Ford wanted to explore how its automotive technology could be used to solve problems in other areas of life so it started an initiative it calls Interventions. With the active noise-cancelling technology, its design team chose to focus on dogs.
Many pets are averse to fireworks noise, and particularly dogs with their sensitive hearing. The UK RSPCA estimates that 45 percent of dogs show signs of fear when they hear fireworks.
“Many animals find fireworks scary – and compared to people, dogs can hear things that are four times further away, and across a much wider range of frequencies,” said Graeme Hall, a UK dog trainer known as The Dogfather.
“Preparing in advance of firework displays is the key – and part of that is to identify a place where your pets feel safe and happy.”
The kennel, which is a prototype at this stage, combines high-density cork cladding for soundproofing with the active noise-cancelling that comes via speakers. Inside it, fireworks noise is reduced to a level that won’t disturb a canine’s keen hearing.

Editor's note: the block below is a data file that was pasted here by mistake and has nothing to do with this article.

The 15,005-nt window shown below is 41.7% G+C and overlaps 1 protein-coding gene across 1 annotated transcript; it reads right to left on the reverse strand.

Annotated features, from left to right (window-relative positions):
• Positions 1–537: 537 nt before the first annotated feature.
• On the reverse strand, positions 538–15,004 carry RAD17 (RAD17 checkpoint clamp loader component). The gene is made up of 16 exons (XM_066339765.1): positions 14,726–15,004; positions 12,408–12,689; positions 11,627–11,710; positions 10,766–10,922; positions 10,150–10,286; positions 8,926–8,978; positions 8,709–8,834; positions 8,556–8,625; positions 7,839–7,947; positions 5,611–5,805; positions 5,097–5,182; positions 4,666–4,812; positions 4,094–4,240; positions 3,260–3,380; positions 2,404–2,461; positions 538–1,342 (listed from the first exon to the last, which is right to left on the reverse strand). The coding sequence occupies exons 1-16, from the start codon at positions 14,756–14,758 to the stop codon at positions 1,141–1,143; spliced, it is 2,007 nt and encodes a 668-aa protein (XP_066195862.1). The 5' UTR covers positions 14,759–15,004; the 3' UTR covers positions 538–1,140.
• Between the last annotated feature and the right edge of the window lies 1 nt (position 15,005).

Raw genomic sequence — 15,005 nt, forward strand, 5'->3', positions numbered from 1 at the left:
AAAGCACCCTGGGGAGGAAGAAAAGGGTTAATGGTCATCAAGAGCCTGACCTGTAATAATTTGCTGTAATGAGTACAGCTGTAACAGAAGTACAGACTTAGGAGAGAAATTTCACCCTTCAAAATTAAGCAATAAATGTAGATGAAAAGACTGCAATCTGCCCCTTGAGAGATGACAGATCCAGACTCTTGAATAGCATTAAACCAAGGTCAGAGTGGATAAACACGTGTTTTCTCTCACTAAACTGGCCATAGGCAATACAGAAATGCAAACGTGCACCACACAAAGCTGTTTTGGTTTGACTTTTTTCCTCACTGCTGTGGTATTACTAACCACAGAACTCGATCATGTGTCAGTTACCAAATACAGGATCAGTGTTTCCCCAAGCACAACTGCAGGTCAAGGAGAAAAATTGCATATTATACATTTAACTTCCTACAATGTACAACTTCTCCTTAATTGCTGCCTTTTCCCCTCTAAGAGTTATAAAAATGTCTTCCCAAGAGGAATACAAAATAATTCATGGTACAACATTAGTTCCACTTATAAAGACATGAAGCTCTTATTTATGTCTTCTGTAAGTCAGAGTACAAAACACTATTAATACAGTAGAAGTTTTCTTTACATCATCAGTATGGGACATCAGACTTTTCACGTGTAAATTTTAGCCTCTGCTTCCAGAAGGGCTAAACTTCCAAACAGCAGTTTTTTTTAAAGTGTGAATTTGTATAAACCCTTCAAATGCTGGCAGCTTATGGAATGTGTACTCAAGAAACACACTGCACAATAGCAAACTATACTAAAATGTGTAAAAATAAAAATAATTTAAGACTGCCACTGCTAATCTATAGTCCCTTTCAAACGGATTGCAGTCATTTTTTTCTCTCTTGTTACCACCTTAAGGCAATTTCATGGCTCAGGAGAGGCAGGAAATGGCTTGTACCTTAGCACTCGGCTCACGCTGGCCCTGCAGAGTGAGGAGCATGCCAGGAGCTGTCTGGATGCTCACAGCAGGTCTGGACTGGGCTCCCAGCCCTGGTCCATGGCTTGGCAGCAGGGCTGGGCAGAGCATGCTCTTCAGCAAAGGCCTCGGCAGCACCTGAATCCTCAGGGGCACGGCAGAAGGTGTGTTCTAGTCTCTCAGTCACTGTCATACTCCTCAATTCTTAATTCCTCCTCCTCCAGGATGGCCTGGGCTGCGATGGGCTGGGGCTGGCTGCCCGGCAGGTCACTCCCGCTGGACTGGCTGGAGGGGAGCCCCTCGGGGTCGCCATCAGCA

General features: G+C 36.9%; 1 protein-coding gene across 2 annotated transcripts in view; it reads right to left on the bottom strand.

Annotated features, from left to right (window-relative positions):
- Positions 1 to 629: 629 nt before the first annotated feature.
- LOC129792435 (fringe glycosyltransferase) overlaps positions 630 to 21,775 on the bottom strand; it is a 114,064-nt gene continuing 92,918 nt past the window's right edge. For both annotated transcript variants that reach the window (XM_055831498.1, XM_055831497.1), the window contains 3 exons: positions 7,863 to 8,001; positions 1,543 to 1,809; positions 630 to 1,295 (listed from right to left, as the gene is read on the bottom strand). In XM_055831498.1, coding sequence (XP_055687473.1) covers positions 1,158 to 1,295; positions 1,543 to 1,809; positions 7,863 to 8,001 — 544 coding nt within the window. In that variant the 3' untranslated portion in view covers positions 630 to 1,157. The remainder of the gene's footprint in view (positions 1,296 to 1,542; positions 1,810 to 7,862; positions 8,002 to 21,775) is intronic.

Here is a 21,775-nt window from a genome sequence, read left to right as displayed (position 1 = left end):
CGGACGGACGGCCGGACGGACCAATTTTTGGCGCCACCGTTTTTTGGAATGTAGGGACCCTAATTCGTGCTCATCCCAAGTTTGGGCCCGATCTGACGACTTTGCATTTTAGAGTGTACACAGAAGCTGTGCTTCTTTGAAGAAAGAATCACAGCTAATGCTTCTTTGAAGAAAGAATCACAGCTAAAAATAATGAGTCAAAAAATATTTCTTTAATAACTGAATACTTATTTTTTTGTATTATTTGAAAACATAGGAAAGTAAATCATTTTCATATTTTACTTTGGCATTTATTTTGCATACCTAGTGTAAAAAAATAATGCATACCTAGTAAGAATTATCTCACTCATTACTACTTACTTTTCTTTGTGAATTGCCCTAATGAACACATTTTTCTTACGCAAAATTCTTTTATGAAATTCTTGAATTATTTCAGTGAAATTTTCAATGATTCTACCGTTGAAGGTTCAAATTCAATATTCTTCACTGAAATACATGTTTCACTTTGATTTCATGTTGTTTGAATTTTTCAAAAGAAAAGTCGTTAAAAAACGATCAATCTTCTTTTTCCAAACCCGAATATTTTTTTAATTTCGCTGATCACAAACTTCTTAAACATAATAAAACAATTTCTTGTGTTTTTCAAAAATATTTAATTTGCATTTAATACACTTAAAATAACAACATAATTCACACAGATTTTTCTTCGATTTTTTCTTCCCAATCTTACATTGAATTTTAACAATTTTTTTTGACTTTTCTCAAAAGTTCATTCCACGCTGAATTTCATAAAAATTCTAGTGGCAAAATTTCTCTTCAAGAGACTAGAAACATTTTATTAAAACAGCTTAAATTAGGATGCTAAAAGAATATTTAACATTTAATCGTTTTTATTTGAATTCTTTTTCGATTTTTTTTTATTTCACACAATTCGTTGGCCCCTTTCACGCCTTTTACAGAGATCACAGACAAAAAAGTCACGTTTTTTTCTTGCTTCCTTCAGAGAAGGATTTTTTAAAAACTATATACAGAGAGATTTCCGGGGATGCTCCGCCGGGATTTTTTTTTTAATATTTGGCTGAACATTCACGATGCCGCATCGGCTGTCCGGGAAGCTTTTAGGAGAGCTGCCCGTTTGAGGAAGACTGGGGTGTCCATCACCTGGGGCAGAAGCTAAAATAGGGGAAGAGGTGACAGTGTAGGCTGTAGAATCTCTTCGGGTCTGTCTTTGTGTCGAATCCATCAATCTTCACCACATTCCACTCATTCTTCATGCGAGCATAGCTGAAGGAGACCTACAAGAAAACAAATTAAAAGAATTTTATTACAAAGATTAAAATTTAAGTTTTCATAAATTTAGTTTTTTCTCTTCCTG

Another project in the Interventions series, the Lane-Keeping Bed that keeps couples on their side of the mattress, recently went viral, bringing more attention to the earlier Noise-Cancelling Kennel.
“We wondered how the technologies we use in our cars could help people in other situations,” said Ford of Europe brand content manager Lyn West. “Making sure dogs and their owners could enjoy a stress-free New Year’s Eve seemed like the perfect application for our Active Noise Control system.”
Doggie design is an ever popular field among consumers, with IKEA launching a range of furniture just for the animals, tech company Petcube launching Internet-of-Things products that allow you to play with your pet remotely, and inventor Dominic Wilcox even designing a contemporary art exhibition for dogs to enjoy.